According to the city council minutes taken at the meeting on Feb. of 2015, Mayor Mike Dunafon originally recused himself from the vote concerning granting the approval to open the Smokin’ Gun Apothecary next to Shotgun Willie’s, a strip club also owned by the mayor’s wife.
Carlos Illescas (Denver Post)- Colorado Ethics Watch has filed a complaint with the city of Glendale, asking that the City Council censure Mayor Mike Dunafon after he voted to approve a plan for a new recreational marijuana store owned by his now-wife.
His wife, Debbie Matthews, is majority owner of the Smokin Gun, a recreational marijuana store on Colorado Boulevard that is scheduled to open as soon as next week.
Corey Hutchins (The Colorado Independent)-
Want to know who’s making sure Coloradans are obeying the state’s campaign finance laws? Look in the mirror.
The Centennial State has long been unique in having a money-in-politics system watchdogged not by trained investigators or regulators, but by average citizens. It’s called private-party enforcement, and under that system citizens here have to bring complaints themselves against those in power they feel might be violating the law.
Peg Perl (Harvard Law & Policy Review)-
Today is the sixth anniversary of the U.S. Supreme Court decision in Citizens United v. Federal Election Commission. The electorate has survived three election cycles of being bombarded by advertising funded by almost unlimited amounts of outside group spending in candidate races from local school board to President of the United States, most of it minimally disclosed—if at all. Yet, the major political parties are arguing publicly that they—not the voters—are the true victims of the Citizens United ruling.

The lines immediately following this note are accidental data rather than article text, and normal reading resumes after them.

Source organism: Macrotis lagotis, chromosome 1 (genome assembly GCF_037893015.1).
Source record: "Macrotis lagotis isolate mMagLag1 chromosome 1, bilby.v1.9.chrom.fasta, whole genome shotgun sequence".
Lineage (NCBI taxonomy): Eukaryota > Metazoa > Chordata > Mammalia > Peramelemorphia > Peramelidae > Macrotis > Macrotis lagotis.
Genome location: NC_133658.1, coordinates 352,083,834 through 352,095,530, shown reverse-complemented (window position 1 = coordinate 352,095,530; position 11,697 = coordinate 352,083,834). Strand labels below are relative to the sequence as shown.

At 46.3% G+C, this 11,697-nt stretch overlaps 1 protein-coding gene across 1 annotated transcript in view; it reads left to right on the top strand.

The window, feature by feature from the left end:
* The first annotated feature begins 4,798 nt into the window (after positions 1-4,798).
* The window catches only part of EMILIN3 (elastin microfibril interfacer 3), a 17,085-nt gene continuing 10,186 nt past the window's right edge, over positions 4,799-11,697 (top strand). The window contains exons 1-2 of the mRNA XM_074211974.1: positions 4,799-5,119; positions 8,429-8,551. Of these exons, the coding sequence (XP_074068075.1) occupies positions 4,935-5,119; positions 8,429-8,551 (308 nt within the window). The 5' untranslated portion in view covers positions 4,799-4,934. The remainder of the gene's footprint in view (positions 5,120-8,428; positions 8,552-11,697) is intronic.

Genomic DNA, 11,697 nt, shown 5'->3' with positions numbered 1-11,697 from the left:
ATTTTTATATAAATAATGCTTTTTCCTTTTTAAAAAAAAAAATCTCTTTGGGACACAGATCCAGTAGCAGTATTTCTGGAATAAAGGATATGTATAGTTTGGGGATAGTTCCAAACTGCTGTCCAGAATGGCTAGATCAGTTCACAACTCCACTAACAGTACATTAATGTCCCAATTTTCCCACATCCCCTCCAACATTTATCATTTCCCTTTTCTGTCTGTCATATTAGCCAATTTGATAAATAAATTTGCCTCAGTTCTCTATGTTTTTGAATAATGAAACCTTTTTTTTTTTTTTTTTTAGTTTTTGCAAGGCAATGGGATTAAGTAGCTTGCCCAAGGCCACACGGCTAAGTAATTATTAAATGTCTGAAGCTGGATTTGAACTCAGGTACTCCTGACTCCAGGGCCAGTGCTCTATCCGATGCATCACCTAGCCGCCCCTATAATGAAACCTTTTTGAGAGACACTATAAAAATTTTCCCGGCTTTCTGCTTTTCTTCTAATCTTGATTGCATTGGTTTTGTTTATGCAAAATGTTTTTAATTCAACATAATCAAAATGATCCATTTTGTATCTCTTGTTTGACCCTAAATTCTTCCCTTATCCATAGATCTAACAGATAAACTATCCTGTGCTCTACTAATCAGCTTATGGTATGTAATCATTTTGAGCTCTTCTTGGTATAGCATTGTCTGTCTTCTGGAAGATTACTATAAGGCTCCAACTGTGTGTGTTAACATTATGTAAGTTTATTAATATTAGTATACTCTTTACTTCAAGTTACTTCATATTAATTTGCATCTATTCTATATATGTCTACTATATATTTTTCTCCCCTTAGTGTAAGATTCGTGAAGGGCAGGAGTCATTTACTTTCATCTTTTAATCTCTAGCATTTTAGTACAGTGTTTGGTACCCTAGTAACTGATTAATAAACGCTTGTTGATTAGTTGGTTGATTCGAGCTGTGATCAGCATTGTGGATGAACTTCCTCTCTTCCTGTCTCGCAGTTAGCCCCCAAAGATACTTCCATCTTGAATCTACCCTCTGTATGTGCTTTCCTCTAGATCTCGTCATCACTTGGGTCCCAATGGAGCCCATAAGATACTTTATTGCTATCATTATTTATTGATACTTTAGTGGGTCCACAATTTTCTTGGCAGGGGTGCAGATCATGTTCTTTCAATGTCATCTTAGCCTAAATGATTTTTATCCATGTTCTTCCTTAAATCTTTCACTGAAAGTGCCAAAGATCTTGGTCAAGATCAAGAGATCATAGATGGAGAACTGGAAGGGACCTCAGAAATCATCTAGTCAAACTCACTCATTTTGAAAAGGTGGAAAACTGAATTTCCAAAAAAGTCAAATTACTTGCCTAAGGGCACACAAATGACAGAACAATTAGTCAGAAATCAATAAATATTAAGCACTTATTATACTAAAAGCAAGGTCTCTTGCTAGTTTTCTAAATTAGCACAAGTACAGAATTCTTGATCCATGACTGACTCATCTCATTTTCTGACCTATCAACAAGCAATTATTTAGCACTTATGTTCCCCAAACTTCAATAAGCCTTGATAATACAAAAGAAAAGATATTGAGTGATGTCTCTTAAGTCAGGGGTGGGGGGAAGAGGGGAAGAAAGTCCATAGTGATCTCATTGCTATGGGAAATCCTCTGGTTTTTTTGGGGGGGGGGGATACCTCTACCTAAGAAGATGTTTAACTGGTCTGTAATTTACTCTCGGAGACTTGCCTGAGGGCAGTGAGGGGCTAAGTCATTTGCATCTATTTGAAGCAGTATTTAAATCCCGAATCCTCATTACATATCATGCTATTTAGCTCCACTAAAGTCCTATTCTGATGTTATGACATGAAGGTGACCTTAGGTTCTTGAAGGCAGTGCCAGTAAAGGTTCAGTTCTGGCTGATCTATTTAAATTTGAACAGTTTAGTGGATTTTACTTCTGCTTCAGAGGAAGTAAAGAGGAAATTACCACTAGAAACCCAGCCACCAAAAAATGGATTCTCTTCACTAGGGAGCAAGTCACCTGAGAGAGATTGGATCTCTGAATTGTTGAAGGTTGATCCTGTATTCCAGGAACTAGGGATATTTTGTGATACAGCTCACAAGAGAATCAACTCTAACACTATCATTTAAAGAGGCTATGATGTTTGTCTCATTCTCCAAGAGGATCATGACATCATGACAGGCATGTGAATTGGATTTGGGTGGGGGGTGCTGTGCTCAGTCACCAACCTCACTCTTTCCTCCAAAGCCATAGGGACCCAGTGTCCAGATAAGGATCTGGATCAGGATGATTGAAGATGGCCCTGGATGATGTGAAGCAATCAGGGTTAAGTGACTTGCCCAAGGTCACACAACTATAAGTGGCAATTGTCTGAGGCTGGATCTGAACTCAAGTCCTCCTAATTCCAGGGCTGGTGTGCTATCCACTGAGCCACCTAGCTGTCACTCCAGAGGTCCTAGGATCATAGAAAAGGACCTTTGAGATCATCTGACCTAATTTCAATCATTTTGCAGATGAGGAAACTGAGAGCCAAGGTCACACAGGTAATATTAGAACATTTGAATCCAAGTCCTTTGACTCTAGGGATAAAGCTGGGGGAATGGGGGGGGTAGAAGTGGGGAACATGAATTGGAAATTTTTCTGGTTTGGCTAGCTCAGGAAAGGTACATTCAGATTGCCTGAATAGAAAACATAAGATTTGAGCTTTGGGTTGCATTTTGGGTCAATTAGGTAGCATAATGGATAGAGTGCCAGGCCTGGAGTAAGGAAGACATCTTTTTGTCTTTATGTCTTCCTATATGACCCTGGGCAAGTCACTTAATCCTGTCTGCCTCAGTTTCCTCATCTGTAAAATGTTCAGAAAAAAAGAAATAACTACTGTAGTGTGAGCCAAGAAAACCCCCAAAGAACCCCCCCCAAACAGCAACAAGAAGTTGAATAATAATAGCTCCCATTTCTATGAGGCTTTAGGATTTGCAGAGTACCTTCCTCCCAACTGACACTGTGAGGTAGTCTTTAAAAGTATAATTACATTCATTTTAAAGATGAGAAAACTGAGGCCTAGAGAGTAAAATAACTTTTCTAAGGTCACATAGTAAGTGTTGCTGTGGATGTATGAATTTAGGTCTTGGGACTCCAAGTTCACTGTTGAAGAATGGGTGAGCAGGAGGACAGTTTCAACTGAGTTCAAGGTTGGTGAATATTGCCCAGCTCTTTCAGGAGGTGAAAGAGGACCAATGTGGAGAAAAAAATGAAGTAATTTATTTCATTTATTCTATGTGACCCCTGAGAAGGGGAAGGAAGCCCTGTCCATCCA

As early as 2010, there was some argument that keeping political parties subject to contribution limitations and prohibitions while also enforcing robust public disclosure would harm parties vis a vis outside groups. National as well as some state-level Republican Party committees brought federal lawsuits immediately after Citizens United challenging limitations on political party contributions on constitutional grounds. The Fifth Circuit rejected the challenge, stating “we do not read Citizens United as changing how this court should evaluate contribution limits on political parties and PACs.” The special three-judge panel set up to rule on challenges to modern campaign finance law also upheld political party contribution limits, and the U.S. Supreme Court summarily affirmed on direct appeal. The three-judge panel in that case told the parties that the arguments about disparity between political parties and outside groups in spending and contribution restrictions was not a constitutional violation, but instead a policy argument to be made to Congress.
Arthur Kane (ColoradoWatchdog.org)-
Two Denver city contracts issued to law firms with close ties to Denver City Attorney Scott Martinez raise questions about timing, billing and whether they were bid.
Martinez’s office hired Faegre Baker Daniels and Brownstein Hyatt Farber Schreck in June 2014 to handle a lawsuit by Jamal Hunter, who said he was assaulted by fellow Denver jail inmates with the knowledge and encouragement of a deputy.